But this Vikings team has been universal in their battle cry of not looking ahead this week.
"It's important for us. I don't think anybody is looking too much further down the road for what this game could mean," linebacker Ben Leber said. "We're more interested in putting two games back to back and trying to stay consistent. We're more concerned with what happens in this locker room."
That said, Leber admitted that a win against the New York Giants in the Meadowlands on Sunday would provide a big confidence boost.
"I think it would be huge for the morale and the confidence and develop a little bit of swagger," he said. "All the good teams have a little bit of swagger about themselves and I think that's something we need to get around here."
That's been hard to come by lately in the Vikings locker room – for good reason. The Vikings haven't had back-to-back wins since the game surrounding their bye week in October – last year. That was at the tail end of their 4-2 start in 2006, and consistency hasn't been found since.
Since then, the Vikings have gone on four- and three-game losing streaks in 2006, and have had losing streaks of three games and two games in 2007. The winning streaks since then have been stifled to one game. That has left them with a 4-6 record and facing the 7-3 Giants in New York on Sunday.
"Because of the start we had, we can't look ahead. We've just got to worry about this week," center Matt Birk said.
In three of their four wins this season, the Vikings have rushed for 200 yards or more. In all of their losses, they have rushed for 160 yards or fewer. Overall, they are looking for more consistency on offense, quarterback Tarvaris Jackson said.
"We just want to put back-to-back weeks of good offense together. We don't want to play well and come back and be flat. … Part of that is me being consistent," Jackson said. "If I come out and play as well as I played last week, just moving the chains, making good decisions, and getting the football out of my hand, I think we'll be fine."
Last week, Jackson completed 17 of 22 passes for 77.3 percent, by far the best performance of his career when he has thrown more than five passes. But this week will be an especially big test for Jackson and the entire offense. The Giants are 4-0 at home this season and have the league's seventh-ranked defense, including a seventh-ranked rush defense.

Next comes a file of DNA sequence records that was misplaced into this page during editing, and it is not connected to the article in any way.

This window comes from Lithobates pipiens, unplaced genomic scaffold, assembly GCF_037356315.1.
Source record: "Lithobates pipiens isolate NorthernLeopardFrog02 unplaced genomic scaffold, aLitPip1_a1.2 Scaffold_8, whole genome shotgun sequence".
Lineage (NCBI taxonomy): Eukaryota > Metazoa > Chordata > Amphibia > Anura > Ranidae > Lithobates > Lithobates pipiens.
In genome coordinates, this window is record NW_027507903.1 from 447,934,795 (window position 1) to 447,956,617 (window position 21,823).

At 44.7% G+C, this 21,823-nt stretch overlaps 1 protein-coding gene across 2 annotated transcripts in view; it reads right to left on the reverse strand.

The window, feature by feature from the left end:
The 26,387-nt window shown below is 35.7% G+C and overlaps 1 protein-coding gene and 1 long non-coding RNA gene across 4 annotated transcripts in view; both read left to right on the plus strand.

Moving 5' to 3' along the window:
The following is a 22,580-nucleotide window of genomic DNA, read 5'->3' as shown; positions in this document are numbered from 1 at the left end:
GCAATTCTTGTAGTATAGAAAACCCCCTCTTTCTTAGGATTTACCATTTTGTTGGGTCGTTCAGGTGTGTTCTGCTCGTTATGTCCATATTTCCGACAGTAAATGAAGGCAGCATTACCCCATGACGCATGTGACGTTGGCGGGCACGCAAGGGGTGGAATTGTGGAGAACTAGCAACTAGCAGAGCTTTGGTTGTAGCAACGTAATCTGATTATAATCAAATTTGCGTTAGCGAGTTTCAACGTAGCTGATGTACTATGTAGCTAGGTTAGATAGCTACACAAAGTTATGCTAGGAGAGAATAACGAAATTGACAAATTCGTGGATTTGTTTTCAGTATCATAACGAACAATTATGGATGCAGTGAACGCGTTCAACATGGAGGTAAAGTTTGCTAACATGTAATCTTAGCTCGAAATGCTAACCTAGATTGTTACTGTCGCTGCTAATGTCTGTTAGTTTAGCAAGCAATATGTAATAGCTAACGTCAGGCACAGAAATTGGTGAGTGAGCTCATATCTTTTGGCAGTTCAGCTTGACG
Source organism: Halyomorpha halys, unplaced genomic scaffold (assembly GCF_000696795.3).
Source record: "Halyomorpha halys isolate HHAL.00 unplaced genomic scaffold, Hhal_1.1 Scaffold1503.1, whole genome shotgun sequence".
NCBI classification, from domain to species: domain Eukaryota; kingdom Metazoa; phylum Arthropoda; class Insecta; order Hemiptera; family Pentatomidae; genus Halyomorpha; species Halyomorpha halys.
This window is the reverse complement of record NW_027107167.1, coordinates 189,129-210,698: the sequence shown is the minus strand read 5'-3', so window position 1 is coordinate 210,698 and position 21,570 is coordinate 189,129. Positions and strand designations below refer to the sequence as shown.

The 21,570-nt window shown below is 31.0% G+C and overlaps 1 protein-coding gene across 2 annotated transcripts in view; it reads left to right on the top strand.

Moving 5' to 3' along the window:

"This is a big game, especially going on the road," said wide receiver Bobby Wade. "Struggling on the road is big. We've got to find a way to bring our ‘A' game, our physical game, especially on the road. They're a strong team at home. They're playing well, they're winning, so we've got to find a way to pick it up."
Having a shot in the ever-muddying waters of the NFC is still a motivating factor for the players who have yet to put together a string of wins this season.
"We've still got a chance. If we keep winning football games, we know we've got a chance to be in the playoffs," Jackson said. "Right now we are just trying to go 1-0 this week and win this game, then pretty much just go from there each week."
Said running back Chester Taylor, who rushed for 164 yards against Oakland: "It was a relief getting a W (against Oakland). We had that bad game against Green Bay. Coming back and getting a win against Oakland, we're moving in the right direction right now."
KEEPING THEM HONEST
The two wide receiver passes by Sidney Rice and a wide receiver reverse by Troy Williamson on Sunday accomplished a couple of tasks – they were effective, gaining a total of 120 yards on three plays, and they have given the Giants something else to think about.
"Williamson ran a nice reverse if you look real hard at that. They threw the option pass with Rice, the deep ball to (Visanthe) Shiancoe. Rice is also used in a play in the green zone, where he is reversed and threw a ball that didn't look like there was any way and the receiver (Williamson) came up with the ball, which moved them closer to goal line," Giants coach Tom Coughlin said. "So they have some gadgets. The gadget last weekend was the first play of the game, so you have to be on your toes for all of that stuff. And Rice has demonstrated the ability to throw the ball down the field."
Running back Chester Taylor was asked if he had any advice for younger players trying to avoid the rookie wall.
"Get some sleep at night. I remember in my rookie year, I thought I could still do the same things I did in early September and October. But in November and December, you've got to get your rest at night so you can practice during the week," he said.
THE INJURY FRONT
Reggie Tobor is expected to start at strongside linebacker in place of Mathias Kiwanuka, who was placed on injured reserve this week.
Running back Adrian Peterson returned to practice on Wednesday in a limited role. He ran in a pool on Monday and did some land work on Tuesday "with no pain," according to Childress. The coach backed off his "longshot" statement from Monday regarding Peterson's chances to play against the Giants, but Childress wasn't ready to announce a decision on Peterson's availability on Sunday. "I wish I had my horse (racing) sheet here. Maybe it depends on the track. I don't know. Yeah, he's upgraded, but I don't know that the next thing is (from longshot). You'd have to look on your racing sheet."
"Nothing surprises me about what that kid does," Childress added.
Childress said Peterson will get another MRI "eventually."
Cornerback Antoine Winfield did not participate in practice Wednesday because of a lingering hamstring injury, but Winfield said on Monday he should be able to play against the Giants.
Safety Eric Frampton was limited with a groin injury.